Has the DWP covered up its role in claimants’ deaths? Labour, the SNP and Greens demand answers.

A graveyard and the DWP logo
Steve Topple

The Department for Work and Pensions (DWP) is facing allegations of a “cover-up” over the deaths of welfare claimants, possibly linked to its controversial Work Capability Assessment (WCA).

The DWP: covering up its role in people’s deaths?

As the website Disability News Service (DNS) has been investigating and documenting, the DWP is facing a possible scandal. Labour, the Lib Dems, the SNP and the Green Party are all demanding answers from the department. Green co-leader Jonathan Bartley said the situation had “all the hallmarks of a deliberate cover-up”.

It involves the DWP’s alleged failure to hand crucial evidence to the head of two independent reviews into the WCA. The missing evidence includes, according to DNS, two coroners’ reports that:

Start your day with The Canary News Digest

Fresh and fearless; get excellent independent journalism from The Canary, delivered straight to your inbox every morning.

followed the deaths of two men with mental health conditions in 2010 and 2013… Each warned of further such deaths if changes were not made to the WCA.

Missing reviews

The WCA is the process the DWP uses to decide whether claimants are ‘fit-for-work’ and therefore entitled to certain benefits. It has been dogged by controversy; not least when a study by Oxford and Liverpool universities found that an “additional” 590 people taking their own lives was linked to the WCA process.

Continue reading below...

The DWP allegedly also failed to give Dr Paul Litchfield, who published reviews into the WCA in 2013 and 2014, its own internal peer reviews. These, as John Pring from DNS noted:

must be carried out by civil servants into every death ‘where suicide is associated with DWP activity’.

One of the aims of these reviews is to ‘determine whether local and national standards have been followed or need to be revised/improved’, so DWP would find it hard to explain why they would not have been shown to Litchfield, whose job it was to review how the WCA was working.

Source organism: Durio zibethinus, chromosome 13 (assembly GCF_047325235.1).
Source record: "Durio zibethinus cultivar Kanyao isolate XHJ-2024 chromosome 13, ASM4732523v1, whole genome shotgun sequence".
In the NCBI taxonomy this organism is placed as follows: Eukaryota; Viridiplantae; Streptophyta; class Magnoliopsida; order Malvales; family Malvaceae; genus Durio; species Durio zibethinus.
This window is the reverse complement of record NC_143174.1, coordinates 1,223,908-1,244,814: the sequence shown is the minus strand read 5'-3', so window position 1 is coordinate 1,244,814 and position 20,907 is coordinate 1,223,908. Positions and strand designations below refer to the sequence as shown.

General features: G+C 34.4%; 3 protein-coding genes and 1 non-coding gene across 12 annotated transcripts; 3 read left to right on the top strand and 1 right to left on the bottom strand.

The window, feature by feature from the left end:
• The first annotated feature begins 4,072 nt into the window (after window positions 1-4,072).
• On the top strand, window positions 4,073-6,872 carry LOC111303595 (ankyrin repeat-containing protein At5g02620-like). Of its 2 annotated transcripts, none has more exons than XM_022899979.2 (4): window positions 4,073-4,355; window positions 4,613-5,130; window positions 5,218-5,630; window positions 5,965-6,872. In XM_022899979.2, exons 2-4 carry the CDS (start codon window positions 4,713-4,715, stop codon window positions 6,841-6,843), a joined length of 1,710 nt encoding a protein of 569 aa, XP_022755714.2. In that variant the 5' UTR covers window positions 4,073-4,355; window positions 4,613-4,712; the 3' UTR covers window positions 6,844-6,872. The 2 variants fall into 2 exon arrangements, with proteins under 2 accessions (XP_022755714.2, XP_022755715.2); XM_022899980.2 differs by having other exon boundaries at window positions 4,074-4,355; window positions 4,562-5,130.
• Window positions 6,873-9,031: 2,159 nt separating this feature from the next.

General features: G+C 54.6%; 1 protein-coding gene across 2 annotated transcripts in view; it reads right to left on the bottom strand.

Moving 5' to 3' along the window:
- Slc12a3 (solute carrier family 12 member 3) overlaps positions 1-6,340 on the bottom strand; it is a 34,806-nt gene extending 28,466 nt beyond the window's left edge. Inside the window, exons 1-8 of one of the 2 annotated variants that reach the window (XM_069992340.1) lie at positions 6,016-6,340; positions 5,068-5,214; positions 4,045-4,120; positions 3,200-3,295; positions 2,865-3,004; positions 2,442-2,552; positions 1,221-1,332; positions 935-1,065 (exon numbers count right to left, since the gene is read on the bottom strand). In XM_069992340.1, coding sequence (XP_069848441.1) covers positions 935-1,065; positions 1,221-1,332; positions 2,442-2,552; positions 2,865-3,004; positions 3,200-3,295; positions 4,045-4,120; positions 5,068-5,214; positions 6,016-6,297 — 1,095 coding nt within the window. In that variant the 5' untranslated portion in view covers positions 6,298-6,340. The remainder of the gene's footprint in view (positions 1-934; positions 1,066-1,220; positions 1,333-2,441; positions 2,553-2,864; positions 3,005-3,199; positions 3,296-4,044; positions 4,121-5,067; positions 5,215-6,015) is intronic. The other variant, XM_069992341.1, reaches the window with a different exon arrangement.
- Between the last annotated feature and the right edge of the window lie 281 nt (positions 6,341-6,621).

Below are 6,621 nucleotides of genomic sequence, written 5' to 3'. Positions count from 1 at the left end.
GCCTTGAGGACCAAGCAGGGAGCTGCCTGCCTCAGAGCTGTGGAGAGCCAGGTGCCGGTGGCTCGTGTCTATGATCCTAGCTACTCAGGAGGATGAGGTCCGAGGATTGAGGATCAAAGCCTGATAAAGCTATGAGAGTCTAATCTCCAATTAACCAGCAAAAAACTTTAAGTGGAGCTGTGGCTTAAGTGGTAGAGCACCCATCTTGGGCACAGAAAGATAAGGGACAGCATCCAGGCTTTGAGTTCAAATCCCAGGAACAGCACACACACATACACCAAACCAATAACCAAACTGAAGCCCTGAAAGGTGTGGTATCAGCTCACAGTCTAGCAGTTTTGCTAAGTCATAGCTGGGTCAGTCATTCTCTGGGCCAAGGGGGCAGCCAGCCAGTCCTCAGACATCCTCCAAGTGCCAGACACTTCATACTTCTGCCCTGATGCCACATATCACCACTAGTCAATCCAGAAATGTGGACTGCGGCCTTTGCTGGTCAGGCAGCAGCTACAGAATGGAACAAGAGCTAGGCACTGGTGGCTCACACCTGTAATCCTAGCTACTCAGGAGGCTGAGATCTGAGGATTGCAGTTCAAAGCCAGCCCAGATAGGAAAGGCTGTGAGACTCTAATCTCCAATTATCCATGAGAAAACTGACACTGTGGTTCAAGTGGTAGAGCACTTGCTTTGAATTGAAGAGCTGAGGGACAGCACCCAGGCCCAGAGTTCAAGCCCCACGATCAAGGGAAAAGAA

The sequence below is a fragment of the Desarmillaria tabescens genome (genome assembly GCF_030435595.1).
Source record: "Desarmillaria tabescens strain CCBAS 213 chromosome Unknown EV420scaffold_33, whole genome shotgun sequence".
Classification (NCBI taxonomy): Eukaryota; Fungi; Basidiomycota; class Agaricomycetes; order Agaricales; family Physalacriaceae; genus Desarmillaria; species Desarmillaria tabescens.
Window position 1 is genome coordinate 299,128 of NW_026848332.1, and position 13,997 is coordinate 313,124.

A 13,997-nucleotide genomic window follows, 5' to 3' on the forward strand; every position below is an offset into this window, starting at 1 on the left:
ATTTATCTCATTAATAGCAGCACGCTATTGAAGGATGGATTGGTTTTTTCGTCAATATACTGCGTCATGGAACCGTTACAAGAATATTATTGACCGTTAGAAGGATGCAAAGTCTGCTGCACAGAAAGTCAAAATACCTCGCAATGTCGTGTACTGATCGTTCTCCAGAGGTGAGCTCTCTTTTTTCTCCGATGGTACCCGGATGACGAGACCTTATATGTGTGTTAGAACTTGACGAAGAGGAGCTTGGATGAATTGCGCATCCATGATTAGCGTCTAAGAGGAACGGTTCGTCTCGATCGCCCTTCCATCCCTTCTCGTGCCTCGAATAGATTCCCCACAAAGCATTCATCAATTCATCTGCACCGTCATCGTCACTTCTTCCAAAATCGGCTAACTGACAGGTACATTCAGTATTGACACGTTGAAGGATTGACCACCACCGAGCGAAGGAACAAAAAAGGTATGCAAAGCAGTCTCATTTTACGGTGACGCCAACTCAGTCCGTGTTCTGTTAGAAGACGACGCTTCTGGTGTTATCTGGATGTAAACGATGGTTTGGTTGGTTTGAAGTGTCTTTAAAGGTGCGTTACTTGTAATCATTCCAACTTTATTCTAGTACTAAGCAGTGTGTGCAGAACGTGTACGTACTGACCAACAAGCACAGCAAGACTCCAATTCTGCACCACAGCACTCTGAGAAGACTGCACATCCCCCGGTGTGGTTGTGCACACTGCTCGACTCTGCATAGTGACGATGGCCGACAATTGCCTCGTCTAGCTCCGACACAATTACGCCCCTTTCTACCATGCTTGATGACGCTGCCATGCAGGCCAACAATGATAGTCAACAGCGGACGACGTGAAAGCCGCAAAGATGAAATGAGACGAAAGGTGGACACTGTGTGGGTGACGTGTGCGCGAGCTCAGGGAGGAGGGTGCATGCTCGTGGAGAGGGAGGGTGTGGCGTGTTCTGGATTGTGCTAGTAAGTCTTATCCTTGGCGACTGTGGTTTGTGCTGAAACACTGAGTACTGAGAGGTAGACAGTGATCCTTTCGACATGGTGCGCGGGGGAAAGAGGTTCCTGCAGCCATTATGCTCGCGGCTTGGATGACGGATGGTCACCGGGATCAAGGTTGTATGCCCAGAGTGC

DWP has admitted that at least seven peer reviews written in 2012 mentioned the WCA, and there are almost certainly more that were written by the time Litchfield wrote his final report in late 2014.

Both Labour and the Lib Dems told DNS they would be writing to work and pensions secretary Esther McVey over the matter. The SNP said it would be “seeking answers” from the department.

The DWP says…

The department told DNS:

As we’ve previously said, this was an independent review, and DWP provided information alongside other stakeholders – on request.

Any evidence used was referenced in the review.

A “deliberate cover-up”

But the situation has left Bartley incensed. He told DNS:

If the [department] failed to show Dr Litchfield vital documents linking the [WCA] with the deaths of benefit claimants, [the] DWP are clearly implicated in a cover-up.

If he was shown them but didn’t mention them in his reports, then so was he.

This has all the hallmarks of a deliberate cover-up over the fatal impact of the assessment on sick and disabled people.

Theresa May awarded Litchfield a CBE in June.

So, has the DWP intentionally covered up its involvement in claimants’ deaths? Currently, there are certainly more questions than answers.

Get Involved!

Read more from DNS on the alleged cover-up, and support its work.

Featured image via Matthew Murdoch – Flickr and UK government – Wikimedia 

Since you're here ...

We know you don't need a lecture. You wouldn't be here if you didn't care.
Now, more than ever, we need your help to challenge the rightwing press and hold power to account. Please help us survive and thrive.

The Canary Support

Comments are closed